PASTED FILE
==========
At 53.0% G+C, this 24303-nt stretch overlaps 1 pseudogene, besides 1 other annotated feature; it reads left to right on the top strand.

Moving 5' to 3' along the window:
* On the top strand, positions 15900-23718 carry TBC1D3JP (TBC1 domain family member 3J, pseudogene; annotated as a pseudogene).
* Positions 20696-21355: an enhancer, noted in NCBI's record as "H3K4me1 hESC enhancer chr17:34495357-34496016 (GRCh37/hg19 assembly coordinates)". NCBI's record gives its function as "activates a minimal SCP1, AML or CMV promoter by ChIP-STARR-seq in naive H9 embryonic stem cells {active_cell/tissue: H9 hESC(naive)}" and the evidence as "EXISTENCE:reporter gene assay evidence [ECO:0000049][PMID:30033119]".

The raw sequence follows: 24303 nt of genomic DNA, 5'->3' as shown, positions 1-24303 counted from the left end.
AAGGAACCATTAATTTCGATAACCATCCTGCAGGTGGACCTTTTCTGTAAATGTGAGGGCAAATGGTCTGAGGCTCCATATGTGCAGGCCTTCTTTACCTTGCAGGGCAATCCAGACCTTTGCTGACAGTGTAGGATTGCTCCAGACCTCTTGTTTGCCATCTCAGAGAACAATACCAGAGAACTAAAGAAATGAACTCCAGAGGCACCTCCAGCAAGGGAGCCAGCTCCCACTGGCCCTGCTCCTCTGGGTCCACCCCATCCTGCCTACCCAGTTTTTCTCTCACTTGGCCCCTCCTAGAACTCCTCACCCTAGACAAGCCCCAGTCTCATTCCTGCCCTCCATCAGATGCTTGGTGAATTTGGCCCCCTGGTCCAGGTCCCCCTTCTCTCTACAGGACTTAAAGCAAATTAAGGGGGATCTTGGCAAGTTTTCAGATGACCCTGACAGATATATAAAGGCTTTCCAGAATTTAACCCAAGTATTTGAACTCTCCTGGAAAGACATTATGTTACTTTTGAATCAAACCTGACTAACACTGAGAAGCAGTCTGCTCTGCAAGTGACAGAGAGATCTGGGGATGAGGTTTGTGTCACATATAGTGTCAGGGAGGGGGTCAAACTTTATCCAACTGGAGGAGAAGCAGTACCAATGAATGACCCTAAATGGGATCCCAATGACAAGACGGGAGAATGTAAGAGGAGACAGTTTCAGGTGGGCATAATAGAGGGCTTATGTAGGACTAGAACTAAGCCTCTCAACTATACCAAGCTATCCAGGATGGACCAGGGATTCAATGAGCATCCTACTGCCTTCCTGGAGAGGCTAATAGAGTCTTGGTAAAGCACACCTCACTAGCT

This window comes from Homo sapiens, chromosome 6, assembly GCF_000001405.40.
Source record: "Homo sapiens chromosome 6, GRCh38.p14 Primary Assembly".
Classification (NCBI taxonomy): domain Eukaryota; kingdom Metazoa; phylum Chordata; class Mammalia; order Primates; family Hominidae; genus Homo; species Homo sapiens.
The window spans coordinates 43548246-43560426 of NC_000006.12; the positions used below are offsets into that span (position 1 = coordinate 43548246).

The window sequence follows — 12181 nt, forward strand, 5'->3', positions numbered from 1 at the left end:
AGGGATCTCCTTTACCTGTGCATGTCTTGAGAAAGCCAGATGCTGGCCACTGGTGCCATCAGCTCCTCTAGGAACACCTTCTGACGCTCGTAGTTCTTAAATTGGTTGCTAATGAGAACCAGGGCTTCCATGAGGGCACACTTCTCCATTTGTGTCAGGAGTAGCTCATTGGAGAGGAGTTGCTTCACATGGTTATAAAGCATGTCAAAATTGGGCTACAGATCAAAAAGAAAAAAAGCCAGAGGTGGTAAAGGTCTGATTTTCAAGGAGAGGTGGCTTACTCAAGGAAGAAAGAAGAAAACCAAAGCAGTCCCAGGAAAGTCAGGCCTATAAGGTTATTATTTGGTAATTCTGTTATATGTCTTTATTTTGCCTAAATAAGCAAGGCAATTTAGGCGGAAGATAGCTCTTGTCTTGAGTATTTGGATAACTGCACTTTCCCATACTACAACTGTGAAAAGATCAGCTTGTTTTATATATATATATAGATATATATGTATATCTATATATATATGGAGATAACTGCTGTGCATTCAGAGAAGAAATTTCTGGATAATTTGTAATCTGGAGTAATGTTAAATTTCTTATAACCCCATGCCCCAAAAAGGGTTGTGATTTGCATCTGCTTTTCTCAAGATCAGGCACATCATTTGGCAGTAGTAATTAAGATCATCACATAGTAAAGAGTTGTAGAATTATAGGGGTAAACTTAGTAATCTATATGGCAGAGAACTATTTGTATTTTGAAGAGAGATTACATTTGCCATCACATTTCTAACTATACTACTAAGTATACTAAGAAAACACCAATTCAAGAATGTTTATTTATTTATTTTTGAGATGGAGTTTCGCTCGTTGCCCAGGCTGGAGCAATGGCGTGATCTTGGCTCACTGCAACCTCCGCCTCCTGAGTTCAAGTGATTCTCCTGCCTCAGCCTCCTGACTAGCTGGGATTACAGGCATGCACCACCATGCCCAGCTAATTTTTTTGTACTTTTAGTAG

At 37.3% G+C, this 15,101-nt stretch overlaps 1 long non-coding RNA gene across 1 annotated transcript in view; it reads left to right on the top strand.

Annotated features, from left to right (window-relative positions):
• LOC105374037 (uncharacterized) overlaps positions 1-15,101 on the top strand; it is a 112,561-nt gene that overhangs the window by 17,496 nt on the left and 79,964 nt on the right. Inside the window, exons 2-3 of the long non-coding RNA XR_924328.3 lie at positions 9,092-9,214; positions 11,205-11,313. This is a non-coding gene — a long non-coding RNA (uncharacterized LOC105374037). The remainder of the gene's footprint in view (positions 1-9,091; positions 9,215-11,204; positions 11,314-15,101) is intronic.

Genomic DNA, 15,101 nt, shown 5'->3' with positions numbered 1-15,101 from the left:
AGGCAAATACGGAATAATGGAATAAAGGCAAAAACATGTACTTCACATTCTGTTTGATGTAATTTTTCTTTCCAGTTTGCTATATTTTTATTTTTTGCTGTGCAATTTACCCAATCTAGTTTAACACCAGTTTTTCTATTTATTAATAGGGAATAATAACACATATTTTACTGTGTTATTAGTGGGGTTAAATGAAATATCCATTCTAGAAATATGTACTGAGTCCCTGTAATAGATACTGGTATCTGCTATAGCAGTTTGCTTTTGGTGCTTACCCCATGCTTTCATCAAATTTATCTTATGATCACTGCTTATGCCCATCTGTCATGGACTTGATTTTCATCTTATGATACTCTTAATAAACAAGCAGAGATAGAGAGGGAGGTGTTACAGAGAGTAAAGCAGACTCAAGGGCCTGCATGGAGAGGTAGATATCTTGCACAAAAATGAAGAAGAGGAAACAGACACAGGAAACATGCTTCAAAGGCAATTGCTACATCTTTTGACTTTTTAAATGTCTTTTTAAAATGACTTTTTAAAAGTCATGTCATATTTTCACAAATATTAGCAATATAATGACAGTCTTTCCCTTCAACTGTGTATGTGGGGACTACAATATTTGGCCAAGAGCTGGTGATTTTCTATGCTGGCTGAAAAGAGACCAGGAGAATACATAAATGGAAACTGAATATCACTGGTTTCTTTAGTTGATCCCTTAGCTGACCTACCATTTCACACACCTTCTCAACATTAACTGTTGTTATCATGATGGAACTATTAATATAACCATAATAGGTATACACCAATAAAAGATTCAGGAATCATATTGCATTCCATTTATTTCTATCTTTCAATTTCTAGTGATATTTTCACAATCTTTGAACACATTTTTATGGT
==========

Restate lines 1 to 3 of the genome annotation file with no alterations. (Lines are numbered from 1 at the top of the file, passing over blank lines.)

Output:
At 53.0% G+C, this 24303-nt stretch overlaps 1 pseudogene, besides 1 other annotated feature; it reads left to right on the top strand.

Moving 5' to 3' along the window:
* On the top strand, positions 15900-23718 carry TBC1D3JP (TBC1 domain family member 3J, pseudogene; annotated as a pseudogene).